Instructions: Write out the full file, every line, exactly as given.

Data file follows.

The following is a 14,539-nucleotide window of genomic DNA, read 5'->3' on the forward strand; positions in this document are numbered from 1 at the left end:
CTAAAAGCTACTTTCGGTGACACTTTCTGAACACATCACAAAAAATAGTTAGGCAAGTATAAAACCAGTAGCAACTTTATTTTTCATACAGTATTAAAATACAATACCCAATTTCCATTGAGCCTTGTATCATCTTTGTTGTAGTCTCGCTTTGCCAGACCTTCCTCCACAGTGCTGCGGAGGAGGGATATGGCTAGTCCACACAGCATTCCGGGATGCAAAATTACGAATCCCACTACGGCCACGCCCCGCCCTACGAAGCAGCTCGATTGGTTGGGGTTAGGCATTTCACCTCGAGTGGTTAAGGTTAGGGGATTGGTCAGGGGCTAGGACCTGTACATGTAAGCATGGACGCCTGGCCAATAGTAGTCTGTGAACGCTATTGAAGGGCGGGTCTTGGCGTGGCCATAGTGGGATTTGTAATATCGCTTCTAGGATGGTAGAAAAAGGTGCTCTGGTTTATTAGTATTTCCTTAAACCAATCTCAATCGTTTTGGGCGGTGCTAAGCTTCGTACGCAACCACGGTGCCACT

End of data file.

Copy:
The following is a 14,539-nucleotide window of genomic DNA, read 5'->3' on the forward strand; positions in this document are numbered from 1 at the left end:
CTAAAAGCTACTTTCGGTGACACTTTCTGAACACATCACAAAAAATAGTTAGGCAAGTATAAAACCAGTAGCAACTTTATTTTTCATACAGTATTAAAATACAATACCCAATTTCCATTGAGCCTTGTATCATCTTTGTTGTAGTCTCGCTTTGCCAGACCTTCCTCCACAGTGCTGCGGAGGAGGGATATGGCTAGTCCACACAGCATTCCGGGATGCAAAATTACGAATCCCACTACGGCCACGCCCCGCCCTACGAAGCAGCTCGATTGGTTGGGGTTAGGCATTTCACCTCGAGTGGTTAAGGTTAGGGGATTGGTCAGGGGCTAGGACCTGTACATGTAAGCATGGACGCCTGGCCAATAGTAGTCTGTGAACGCTATTGAAGGGCGGGTCTTGGCGTGGCCATAGTGGGATTTGTAATATCGCTTCTAGGATGGTAGAAAAAGGTGCTCTGGTTTATTAGTATTTCCTTAAACCAATCTCAATCGTTTTGGGCGGTGCTAAGCTTCGTACGCAACCACGGTGCCACT